Global governments 'must get tough on obesity'
Tougher action - including taxing junk food - is needed by all governments if the obesity crisis is going to be tackled, experts say.
The international group of researchers, who have published a series of articles in The Lancet, said no country had yet got to grips with the problem.
They said changes in society meant it was getting harder for people to live healthy lives.
And they warned without state action, health systems could become swamped.
Obesity-related problems, such as diabetes, were now accounting for between 2% and 6% of health care costs in most countries.
But as one of the articles showed, this is likely to get worse if current trends continue.
Researchers made projections for the US and the UK - two of the developed countries with the worst rates of obesity.
They predicted obesity rates would rise from a quarter in the UK to about 40% by 2030.
Such a scenario would cost the NHS an extra £2bn a year - the equivalent of 2% of health spending.
The rise in costs would be even greater in the US, where obesity rates would rise from one in three to about one in two.
The researchers accepted that the whole of society - from the individual to industry - had a role to play in tackling the problem.
But they said governments needed to take a lead by using legislation and direct intervention to create a better environment.
They said many measures - including taxes on unhealthy food, restrictions on junk food advertising, traffic light labelling and school-based education programmes - would save money as well as benefit health.
Others, such as providing obesity surgery and health programmes aimed at families with overweight children, would come with a minor cost although should still be looked at.
Oxford University expert Professor Klim McPherson, who was one of the lead researchers, said: "It is about changing the environment in which people live so they can make healthier choices."
But he said too many countries shied away from taking the right action and urged a forthcoming UN summit on health in September to "show leadership" by putting pressure on governments to act.
In particular, he criticised the government in England, which has been focusing on voluntary agreements with industry rather than legislation.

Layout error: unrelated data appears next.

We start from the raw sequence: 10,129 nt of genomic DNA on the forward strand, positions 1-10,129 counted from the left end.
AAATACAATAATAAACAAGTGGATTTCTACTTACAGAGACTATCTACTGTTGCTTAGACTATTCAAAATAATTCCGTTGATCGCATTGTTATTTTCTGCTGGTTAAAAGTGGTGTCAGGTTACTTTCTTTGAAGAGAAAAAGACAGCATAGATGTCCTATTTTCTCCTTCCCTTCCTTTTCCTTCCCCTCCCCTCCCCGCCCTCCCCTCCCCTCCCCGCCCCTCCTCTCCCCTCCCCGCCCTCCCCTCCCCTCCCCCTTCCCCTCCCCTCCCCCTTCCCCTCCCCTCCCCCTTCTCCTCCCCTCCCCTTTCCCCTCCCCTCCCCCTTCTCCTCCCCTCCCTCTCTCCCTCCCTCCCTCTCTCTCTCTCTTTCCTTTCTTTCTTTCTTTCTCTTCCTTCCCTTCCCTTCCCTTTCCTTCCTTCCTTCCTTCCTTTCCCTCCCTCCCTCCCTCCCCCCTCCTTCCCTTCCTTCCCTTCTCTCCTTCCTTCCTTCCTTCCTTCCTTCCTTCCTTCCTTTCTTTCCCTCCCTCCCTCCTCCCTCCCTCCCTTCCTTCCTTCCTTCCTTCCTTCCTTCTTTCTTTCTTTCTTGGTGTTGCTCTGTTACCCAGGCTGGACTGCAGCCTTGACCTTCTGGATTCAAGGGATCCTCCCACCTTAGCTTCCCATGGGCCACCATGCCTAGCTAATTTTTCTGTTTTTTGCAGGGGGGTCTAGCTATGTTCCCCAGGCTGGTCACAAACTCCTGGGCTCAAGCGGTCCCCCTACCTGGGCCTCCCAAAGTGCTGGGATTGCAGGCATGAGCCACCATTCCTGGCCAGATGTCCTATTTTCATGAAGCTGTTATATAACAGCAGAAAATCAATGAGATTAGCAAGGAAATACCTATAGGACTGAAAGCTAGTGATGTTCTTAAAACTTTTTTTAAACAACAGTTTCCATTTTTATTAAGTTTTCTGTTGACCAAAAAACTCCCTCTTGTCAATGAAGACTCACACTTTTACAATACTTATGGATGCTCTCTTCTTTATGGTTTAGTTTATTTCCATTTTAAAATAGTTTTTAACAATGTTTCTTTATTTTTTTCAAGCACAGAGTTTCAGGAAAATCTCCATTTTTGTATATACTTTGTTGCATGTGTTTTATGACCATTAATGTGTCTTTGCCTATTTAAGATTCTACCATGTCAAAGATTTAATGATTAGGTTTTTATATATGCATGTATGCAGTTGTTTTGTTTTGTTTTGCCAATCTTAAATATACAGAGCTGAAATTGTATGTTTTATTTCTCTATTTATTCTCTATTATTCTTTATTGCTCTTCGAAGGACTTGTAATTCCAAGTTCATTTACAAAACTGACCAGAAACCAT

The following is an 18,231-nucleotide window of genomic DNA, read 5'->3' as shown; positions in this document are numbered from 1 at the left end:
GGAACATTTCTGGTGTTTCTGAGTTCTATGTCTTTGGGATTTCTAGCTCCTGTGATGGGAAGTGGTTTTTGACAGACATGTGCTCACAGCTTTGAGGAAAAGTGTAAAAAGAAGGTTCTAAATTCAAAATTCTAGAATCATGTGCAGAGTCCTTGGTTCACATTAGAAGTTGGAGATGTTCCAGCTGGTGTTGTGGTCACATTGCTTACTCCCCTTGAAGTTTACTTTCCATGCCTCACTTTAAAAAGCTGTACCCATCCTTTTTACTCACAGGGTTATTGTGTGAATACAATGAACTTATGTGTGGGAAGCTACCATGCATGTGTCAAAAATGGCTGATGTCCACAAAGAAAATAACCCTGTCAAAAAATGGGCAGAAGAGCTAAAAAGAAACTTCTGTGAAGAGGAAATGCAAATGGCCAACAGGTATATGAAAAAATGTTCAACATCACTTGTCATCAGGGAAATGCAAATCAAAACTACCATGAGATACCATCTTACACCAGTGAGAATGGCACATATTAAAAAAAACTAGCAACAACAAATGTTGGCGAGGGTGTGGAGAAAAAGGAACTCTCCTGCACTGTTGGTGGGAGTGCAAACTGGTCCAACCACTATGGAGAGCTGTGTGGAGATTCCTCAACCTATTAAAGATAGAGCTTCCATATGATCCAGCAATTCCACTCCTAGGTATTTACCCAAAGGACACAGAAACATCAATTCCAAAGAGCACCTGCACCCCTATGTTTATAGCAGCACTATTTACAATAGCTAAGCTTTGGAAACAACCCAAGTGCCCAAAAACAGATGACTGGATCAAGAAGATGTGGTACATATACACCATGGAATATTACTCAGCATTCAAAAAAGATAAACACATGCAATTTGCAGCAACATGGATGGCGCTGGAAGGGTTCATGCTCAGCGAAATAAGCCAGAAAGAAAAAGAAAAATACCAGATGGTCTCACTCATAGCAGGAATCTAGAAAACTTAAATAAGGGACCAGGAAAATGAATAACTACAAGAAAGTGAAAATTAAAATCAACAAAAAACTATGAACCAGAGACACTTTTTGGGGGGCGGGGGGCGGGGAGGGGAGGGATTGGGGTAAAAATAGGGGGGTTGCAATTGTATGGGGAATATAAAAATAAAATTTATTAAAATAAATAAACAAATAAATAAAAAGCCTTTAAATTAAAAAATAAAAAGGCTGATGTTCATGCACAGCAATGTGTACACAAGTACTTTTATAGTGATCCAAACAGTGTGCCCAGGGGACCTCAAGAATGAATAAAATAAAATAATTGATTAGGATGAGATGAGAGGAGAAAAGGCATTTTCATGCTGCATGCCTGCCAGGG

He said ministers were "enfeebled by their ideology" and too worried about accusations of the nanny state.
"They have this idea that government action in this sphere would not be a good idea," he added.
Professor Boyd Swinburn, who is based in Australia and works for the World Health Organization, agreed governments had been too slow to act on the "obesity crisis".
"There is more willingness to invest in drugs and surgery than dealing with the underlying causes."
He also compared the tactics of the food industry - in terms of getting people addicted to their products and in blocking attempts to discourage consumption - to those of tobacco firms in previous decades.
Dr Frank Atherton, president of the Association of Directors of Public Health, also said he was in favour of the interventions being suggested: "Of course we have to work with industry, but there is a feeling that the emphasis of this government has turned too far away from legislation."
However, Terry Jones, of the Food and Drink Federation, said the industry had been taking positive steps.
"The Lancet fails to recognise the lengths to which the UK food and drink industry has gone to help improve the health of the nation, particularly in relation to rising obesity levels," said Mr Jones.
Public health minister Anne Milton said the government believed the best way to achieve results was through a "collective voluntary effort".
She said this was achieving results, citing the pledge by industry to put calorie information on menus.
"We have no current plans to impose a 'fat tax', but we are working with food companies to reduce fat, sugar and salt and ensure healthier options are available.
"We also want to see businesses use more consistent and informative front-of-pack nutrition labelling than has been achieved in the past," she added.
"We recognise the significant threat that obesity poses to society and have taken a proactive part in improving health."